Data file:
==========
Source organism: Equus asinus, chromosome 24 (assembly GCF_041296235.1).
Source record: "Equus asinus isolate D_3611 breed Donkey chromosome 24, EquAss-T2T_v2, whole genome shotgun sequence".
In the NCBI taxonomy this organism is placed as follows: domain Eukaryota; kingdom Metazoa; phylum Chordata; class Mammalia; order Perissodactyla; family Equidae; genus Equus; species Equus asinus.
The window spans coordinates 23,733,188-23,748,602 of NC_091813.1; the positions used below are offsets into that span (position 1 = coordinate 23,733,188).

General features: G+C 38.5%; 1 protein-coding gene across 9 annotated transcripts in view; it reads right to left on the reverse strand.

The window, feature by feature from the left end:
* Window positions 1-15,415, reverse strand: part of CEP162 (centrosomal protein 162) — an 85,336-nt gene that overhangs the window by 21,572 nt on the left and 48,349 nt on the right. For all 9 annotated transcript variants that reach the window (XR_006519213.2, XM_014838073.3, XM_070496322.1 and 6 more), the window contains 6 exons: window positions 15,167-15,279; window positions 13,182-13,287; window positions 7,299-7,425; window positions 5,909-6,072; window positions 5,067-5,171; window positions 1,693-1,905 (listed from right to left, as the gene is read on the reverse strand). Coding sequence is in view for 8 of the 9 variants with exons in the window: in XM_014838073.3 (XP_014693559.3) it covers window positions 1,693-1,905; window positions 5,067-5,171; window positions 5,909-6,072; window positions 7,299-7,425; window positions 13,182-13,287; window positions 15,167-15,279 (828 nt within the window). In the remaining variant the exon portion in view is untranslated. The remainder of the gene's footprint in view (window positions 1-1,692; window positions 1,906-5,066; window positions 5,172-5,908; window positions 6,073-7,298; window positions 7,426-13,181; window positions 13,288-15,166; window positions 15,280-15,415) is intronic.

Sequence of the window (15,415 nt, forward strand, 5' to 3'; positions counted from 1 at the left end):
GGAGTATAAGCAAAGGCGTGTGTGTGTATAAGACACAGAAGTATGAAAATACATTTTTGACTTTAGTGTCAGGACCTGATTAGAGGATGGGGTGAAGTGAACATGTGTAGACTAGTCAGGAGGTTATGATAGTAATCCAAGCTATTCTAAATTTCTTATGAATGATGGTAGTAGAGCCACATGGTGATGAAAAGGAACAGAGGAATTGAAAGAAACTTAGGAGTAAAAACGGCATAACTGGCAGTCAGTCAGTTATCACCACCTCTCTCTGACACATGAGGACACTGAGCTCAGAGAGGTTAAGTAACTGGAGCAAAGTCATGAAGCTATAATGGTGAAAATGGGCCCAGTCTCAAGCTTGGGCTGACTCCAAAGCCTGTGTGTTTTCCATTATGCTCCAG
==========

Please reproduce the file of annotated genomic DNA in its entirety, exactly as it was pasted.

Source organism: Equus asinus, chromosome 24 (assembly GCF_041296235.1).
Source record: "Equus asinus isolate D_3611 breed Donkey chromosome 24, EquAss-T2T_v2, whole genome shotgun sequence".
In the NCBI taxonomy this organism is placed as follows: domain Eukaryota; kingdom Metazoa; phylum Chordata; class Mammalia; order Perissodactyla; family Equidae; genus Equus; species Equus asinus.
The window spans coordinates 23,733,188-23,748,602 of NC_091813.1; the positions used below are offsets into that span (position 1 = coordinate 23,733,188).

General features: G+C 38.5%; 1 protein-coding gene across 9 annotated transcripts in view; it reads right to left on the reverse strand.

The window, feature by feature from the left end:
* Window positions 1-15,415, reverse strand: part of CEP162 (centrosomal protein 162) — an 85,336-nt gene that overhangs the window by 21,572 nt on the left and 48,349 nt on the right. For all 9 annotated transcript variants that reach the window (XR_006519213.2, XM_014838073.3, XM_070496322.1 and 6 more), the window contains 6 exons: window positions 15,167-15,279; window positions 13,182-13,287; window positions 7,299-7,425; window positions 5,909-6,072; window positions 5,067-5,171; window positions 1,693-1,905 (listed from right to left, as the gene is read on the reverse strand). Coding sequence is in view for 8 of the 9 variants with exons in the window: in XM_014838073.3 (XP_014693559.3) it covers window positions 1,693-1,905; window positions 5,067-5,171; window positions 5,909-6,072; window positions 7,299-7,425; window positions 13,182-13,287; window positions 15,167-15,279 (828 nt within the window). In the remaining variant the exon portion in view is untranslated. The remainder of the gene's footprint in view (window positions 1-1,692; window positions 1,906-5,066; window positions 5,172-5,908; window positions 6,073-7,298; window positions 7,426-13,181; window positions 13,288-15,166; window positions 15,280-15,415) is intronic.

Sequence of the window (15,415 nt, forward strand, 5' to 3'; positions counted from 1 at the left end):
GGAGTATAAGCAAAGGCGTGTGTGTGTATAAGACACAGAAGTATGAAAATACATTTTTGACTTTAGTGTCAGGACCTGATTAGAGGATGGGGTGAAGTGAACATGTGTAGACTAGTCAGGAGGTTATGATAGTAATCCAAGCTATTCTAAATTTCTTATGAATGATGGTAGTAGAGCCACATGGTGATGAAAAGGAACAGAGGAATTGAAAGAAACTTAGGAGTAAAAACGGCATAACTGGCAGTCAGTCAGTTATCACCACCTCTCTCTGACACATGAGGACACTGAGCTCAGAGAGGTTAAGTAACTGGAGCAAAGTCATGAAGCTATAATGGTGAAAATGGGCCCAGTCTCAAGCTTGGGCTGACTCCAAAGCCTGTGTGTTTTCCATTATGCTCCAG